Michael Lacey’s mathematical and teaching achievements have earned him and his department millions in grants and contracts, multiple fellowships, and numerous awards.
The 1987 University of Illinois Ph.D. graduate, has mentored dozens of students throughout his professional career. These include some of the leading Assistant Professors in the Georgia Tech School of Mathematics. This accomplishment earned him the Georgia Tech National Science Foundation ADVANCE Mentoring Award in the year 2012.
Michael Lacey has maintained a close relationship with the National Science Foundation since he was awarded his first postdoctoral fellowship with them in the year 1990. This close relationship led to him being named the director of National Science Foundation training grants and through these dozens more students have been assisted including having several post-doctoral studies years funded.
The awards granted were the VIGRE and MCTP. Several of the students he mentored from the undergraduate to post-doctoral level have gone on to form post-doctoral relationships with prestigious schools like Yale and Princeton.
Michael Lacey began his professional mathematics career at Louisiana State University and the University of North Carolina at Baton Rouge as an Assistant Professor after graduating from the University of Illinois with a Ph.D. in Mathematics in 1988. His B.S. in Mathematics was received at the University of Texas in 1981.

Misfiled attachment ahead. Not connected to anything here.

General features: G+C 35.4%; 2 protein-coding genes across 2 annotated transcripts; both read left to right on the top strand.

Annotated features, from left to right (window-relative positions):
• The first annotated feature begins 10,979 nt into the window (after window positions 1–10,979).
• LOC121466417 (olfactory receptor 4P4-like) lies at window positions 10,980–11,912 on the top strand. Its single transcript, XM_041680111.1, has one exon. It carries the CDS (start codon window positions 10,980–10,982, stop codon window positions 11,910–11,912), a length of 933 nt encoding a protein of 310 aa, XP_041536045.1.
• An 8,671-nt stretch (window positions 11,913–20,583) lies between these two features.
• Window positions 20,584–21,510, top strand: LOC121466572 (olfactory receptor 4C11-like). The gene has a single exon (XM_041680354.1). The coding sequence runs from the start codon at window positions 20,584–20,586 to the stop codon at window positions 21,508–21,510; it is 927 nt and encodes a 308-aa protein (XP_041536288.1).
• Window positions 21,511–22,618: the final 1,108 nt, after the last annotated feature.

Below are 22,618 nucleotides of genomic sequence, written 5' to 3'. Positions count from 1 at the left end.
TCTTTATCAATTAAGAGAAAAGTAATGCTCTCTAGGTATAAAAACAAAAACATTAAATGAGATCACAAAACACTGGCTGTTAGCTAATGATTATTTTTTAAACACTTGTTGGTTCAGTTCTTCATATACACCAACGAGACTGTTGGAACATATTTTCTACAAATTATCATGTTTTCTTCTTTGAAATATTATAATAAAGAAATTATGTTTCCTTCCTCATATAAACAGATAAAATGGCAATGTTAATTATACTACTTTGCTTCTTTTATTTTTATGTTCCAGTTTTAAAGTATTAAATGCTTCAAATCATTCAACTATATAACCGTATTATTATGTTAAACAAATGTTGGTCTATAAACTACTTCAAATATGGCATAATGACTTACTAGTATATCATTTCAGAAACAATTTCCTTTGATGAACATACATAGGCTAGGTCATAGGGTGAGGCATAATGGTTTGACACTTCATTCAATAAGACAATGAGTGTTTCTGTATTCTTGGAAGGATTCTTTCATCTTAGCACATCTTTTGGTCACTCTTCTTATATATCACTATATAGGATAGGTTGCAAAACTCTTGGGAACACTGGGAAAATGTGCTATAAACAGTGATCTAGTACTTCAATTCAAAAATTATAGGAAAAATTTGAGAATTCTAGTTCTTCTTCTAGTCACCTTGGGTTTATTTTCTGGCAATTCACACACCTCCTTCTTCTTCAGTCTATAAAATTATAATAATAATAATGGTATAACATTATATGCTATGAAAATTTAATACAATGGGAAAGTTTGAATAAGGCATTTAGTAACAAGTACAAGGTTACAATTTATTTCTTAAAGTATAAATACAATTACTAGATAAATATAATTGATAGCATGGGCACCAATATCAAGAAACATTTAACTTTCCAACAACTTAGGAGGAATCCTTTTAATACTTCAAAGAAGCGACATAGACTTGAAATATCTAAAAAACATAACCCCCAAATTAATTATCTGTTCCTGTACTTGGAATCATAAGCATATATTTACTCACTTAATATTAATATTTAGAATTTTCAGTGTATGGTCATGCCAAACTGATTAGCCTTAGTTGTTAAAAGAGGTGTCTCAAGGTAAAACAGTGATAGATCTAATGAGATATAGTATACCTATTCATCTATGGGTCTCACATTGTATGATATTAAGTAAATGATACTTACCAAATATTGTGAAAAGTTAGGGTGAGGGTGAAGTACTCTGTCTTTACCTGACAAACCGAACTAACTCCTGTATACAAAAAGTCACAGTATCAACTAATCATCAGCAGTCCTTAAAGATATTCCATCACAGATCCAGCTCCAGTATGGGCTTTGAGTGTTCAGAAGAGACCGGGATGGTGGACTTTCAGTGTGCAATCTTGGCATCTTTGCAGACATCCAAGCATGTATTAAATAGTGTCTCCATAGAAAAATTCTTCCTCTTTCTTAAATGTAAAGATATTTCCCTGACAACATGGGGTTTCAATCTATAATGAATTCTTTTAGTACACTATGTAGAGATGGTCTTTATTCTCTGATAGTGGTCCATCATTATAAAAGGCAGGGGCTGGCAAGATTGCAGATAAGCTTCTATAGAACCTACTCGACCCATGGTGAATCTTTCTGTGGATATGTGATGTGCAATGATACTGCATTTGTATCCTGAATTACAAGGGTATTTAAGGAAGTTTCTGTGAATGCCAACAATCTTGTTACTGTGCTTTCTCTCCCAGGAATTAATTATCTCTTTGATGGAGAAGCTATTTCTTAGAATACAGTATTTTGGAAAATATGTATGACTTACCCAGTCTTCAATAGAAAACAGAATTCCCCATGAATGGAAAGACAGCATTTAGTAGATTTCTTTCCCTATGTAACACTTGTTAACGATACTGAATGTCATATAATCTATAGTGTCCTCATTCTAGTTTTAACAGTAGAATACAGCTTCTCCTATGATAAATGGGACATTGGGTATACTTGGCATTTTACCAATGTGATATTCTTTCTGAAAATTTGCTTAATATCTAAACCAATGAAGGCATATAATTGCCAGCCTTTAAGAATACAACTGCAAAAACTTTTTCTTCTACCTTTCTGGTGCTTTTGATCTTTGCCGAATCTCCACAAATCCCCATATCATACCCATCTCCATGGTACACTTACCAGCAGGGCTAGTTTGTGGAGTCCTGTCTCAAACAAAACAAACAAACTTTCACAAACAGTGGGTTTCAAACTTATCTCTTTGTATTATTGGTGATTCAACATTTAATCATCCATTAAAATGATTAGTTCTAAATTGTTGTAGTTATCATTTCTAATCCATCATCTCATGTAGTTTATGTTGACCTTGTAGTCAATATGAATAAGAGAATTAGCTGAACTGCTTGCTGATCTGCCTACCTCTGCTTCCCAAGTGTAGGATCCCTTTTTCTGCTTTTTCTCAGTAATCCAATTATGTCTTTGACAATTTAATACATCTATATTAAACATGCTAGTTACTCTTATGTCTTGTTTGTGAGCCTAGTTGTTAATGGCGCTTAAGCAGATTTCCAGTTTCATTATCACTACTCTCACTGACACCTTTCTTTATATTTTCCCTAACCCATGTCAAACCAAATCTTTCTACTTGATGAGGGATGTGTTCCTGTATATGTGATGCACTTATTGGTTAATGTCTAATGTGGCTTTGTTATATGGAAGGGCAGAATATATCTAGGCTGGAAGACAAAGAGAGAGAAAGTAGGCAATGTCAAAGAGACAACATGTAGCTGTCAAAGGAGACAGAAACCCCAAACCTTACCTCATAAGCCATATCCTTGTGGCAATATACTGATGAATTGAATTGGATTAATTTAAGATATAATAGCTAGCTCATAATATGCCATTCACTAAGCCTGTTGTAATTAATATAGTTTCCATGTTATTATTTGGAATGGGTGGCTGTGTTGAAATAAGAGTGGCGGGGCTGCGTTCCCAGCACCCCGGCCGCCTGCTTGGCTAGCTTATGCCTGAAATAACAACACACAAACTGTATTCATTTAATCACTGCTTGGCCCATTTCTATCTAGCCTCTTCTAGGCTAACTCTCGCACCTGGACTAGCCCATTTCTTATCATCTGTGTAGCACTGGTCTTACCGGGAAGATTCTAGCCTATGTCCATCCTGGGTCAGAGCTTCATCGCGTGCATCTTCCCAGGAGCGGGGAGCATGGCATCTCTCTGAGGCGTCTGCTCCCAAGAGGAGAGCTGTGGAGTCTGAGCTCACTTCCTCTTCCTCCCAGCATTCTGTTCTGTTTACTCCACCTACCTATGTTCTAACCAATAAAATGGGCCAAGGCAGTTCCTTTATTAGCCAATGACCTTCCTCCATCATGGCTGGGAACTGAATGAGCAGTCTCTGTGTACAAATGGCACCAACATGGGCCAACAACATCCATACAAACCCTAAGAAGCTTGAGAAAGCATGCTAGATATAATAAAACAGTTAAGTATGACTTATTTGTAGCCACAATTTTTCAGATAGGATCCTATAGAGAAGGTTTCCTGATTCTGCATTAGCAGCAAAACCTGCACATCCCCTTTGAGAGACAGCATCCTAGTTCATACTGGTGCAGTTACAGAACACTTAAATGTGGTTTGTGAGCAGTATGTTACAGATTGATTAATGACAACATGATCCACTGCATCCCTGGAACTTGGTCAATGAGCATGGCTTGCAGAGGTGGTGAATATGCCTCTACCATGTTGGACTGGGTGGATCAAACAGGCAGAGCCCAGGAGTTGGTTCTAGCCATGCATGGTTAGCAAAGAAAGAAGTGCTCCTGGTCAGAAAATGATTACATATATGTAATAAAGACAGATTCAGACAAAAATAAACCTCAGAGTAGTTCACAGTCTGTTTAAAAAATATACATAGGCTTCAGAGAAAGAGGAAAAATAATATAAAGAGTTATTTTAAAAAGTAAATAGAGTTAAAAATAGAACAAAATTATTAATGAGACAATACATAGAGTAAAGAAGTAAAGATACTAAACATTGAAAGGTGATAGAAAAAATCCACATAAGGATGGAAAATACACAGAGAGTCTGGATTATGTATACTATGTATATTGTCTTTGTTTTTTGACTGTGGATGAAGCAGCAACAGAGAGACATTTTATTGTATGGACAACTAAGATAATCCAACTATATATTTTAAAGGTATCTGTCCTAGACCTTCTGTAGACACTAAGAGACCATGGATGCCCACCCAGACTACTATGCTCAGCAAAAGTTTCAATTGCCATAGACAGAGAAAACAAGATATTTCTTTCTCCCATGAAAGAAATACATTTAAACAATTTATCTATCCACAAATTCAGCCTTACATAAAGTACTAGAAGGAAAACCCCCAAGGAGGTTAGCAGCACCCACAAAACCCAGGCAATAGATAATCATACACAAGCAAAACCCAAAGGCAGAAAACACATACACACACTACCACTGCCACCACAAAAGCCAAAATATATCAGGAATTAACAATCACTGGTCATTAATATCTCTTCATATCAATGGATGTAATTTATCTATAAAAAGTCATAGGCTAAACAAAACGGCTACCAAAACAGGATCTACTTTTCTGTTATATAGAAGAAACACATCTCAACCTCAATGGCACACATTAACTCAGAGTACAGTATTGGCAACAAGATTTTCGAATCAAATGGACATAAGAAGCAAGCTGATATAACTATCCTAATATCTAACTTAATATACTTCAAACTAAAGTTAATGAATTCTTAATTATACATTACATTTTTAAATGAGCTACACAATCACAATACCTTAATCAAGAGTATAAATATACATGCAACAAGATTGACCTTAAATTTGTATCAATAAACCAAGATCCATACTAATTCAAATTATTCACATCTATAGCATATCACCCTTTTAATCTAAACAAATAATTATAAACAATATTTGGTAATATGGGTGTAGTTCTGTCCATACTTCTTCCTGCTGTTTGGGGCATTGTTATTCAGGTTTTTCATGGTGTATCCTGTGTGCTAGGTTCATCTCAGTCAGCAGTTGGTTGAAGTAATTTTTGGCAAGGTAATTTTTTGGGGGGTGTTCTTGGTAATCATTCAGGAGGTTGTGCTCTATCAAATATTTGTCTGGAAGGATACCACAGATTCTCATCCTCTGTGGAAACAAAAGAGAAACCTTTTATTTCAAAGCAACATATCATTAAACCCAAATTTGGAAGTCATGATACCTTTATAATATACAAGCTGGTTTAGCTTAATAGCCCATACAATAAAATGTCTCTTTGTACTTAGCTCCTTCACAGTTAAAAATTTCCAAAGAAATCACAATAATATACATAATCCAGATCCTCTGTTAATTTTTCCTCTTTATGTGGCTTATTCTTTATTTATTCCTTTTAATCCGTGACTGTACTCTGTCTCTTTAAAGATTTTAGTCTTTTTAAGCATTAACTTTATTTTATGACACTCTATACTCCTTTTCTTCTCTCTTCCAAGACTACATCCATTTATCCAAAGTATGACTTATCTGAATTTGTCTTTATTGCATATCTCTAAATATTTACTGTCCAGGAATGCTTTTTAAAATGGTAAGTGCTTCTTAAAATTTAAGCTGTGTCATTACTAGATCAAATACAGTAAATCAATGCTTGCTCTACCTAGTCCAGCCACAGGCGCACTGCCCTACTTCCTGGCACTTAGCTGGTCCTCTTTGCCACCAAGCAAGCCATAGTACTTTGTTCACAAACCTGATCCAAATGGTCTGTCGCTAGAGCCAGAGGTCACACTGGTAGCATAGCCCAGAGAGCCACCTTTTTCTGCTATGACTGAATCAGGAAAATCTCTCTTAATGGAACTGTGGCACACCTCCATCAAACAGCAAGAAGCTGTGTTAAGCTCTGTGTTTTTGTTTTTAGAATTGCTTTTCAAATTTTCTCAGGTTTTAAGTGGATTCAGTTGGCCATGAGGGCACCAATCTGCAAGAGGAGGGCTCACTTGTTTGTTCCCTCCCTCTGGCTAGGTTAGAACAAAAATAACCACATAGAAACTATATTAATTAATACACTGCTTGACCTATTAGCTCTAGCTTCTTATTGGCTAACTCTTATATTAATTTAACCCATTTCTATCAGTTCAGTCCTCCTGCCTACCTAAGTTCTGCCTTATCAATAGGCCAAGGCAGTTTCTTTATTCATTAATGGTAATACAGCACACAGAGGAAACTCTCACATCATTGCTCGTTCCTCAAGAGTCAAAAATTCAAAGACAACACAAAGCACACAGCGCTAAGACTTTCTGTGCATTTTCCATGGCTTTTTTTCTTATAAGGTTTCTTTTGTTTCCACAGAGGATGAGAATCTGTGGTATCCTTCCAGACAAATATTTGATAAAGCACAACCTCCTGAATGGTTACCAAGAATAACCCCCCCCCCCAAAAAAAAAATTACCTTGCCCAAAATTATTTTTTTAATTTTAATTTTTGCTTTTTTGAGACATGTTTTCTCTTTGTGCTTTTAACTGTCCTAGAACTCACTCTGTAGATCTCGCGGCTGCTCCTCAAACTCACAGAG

He joined Indiana University in Bloomington from 1989 to 1996. While his career at the Georgia Institute of Technology in 1996 as an untenured Associate Professor, he has now earned the position of Associate Chair for Faculty of the School of Mathematics as well as Full Professorship.
While his work with harmonic analysis has earned him the most recognition and research financing, his post-doctoral research has also focused on ergodic theory and probability. His doctoral thesis that was developed under the guidance of Walter Philipp was on Banach spaces, a completely normed vector.
Harmonic analysis is the representation of functions as basic waves, it’s used in fields such as number theory and quantum mathematics. In 1996, he and mathematician Christoph Thiele earned the Salem Prize for their work with the Hilbert bilinear transform.
Learn more about Michael Lacey: